I am now also LITERALLY my husband’s brother’s keeper. Not many of you know that Drew has a brother with an extremely awful mental illness. He is paranoid schizophrenic. When their mom died, Drew and I promised we would look after Mark. When Drew died, I thought that it was my job to fulfill that promise. He was arrested a few months ago in Family Dollar arguing with his voices and destroying merchandise. We got him a placement in first our local mental health agency and then our state mental health hospital. The guardianship hearing was a hoot. Drew’s real father showed up to contest it. He’d succeeded in putting off the hearing for a month. He attempted to make it a three ring circus, but did not succeed. He told the judge that I was crazy and that I was famous on the internet because “her people call her auntie zombie girl”. He also tried to turn being weird into a bad thing. He told the judge that I was proud of being different. So the judge told him that he could see I was different from where he was sitting and he was going to give me guardianship anyways. Bam!

I have been tempted often in the last couple of months to send him a letter and tell him that this is  not how good Christians and Believers behave. That he should be happy that someone has stepped up to take care of Mark. Afterall, he’s just as crazy if not crazier than Mark. He does not see it that way. Thankfully, I have people on my side in that family. Drew’s cousin told the rest of the family that I was obviously the best person for the job. Afterall, his own mother trusted me to take care of him in her absence. I also made sure to dispel the myth that Drew’s mom died atop a giant pile of money that was earmarked for Mark’s care. This is not the case at all. It’s hard to make people who only use money and their own rewards/benefits as a basis for helping others understand that sometimes it’s just the right thing to do.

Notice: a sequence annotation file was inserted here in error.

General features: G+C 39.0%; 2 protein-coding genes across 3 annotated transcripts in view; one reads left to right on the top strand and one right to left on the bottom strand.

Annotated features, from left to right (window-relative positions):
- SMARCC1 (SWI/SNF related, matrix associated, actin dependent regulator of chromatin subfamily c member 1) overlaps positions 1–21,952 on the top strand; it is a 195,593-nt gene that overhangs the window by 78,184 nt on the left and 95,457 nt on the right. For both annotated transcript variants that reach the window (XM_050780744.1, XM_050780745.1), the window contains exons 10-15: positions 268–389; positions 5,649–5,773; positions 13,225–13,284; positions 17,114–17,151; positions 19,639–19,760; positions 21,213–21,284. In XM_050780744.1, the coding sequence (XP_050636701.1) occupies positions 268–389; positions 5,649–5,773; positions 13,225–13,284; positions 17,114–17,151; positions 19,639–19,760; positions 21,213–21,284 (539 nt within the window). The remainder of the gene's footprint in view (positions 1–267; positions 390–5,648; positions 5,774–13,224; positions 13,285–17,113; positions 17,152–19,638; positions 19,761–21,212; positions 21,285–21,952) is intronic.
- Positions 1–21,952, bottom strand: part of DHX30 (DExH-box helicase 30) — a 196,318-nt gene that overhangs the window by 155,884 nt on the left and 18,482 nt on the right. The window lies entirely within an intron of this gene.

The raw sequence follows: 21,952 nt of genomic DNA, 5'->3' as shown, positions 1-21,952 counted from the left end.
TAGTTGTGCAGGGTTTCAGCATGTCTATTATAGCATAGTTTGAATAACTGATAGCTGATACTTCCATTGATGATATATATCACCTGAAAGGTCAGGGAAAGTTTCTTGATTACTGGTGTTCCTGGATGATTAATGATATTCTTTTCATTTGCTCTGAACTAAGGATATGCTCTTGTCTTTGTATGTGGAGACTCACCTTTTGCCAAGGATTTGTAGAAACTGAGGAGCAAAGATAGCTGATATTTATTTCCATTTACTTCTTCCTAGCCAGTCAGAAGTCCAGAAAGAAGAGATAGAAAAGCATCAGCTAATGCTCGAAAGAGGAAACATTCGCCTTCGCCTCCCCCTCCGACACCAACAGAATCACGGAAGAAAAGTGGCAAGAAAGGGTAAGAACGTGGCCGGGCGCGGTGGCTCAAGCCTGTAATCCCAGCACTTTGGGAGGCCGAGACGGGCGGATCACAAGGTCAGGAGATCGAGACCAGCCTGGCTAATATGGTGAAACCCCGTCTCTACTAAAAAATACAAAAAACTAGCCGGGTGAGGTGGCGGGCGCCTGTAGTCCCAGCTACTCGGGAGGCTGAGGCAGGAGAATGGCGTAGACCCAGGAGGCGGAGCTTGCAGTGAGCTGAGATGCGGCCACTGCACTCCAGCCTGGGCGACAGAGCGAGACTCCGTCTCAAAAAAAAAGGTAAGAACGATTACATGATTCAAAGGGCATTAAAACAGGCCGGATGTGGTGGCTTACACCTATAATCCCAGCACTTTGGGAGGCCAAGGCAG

I continue to clean the house and to put his items away that will eventually go to an auction and be used to pay for his headstone. I continue to find memories of what our life together was and what it meant to him. I believe he was truly happy. Not just with me and our marriage, but with his life. He loved his little part time job and he loved fixing things. He was starting to put together a little network of people that needed things fixed. He enjoyed the freedom of doing what he wanted when he wanted and taking as long as he wanted to so that the job was done right. He was truly in a very good place in life.

So ahead of us are the last few firsts. My first birthday (in 16 years) without him. My first year without him. It’s a struggle that I feel immensely under equipped to take on. But here we are. How would I have done this all without the love and support that I have? I have no idea. Prolly not very well.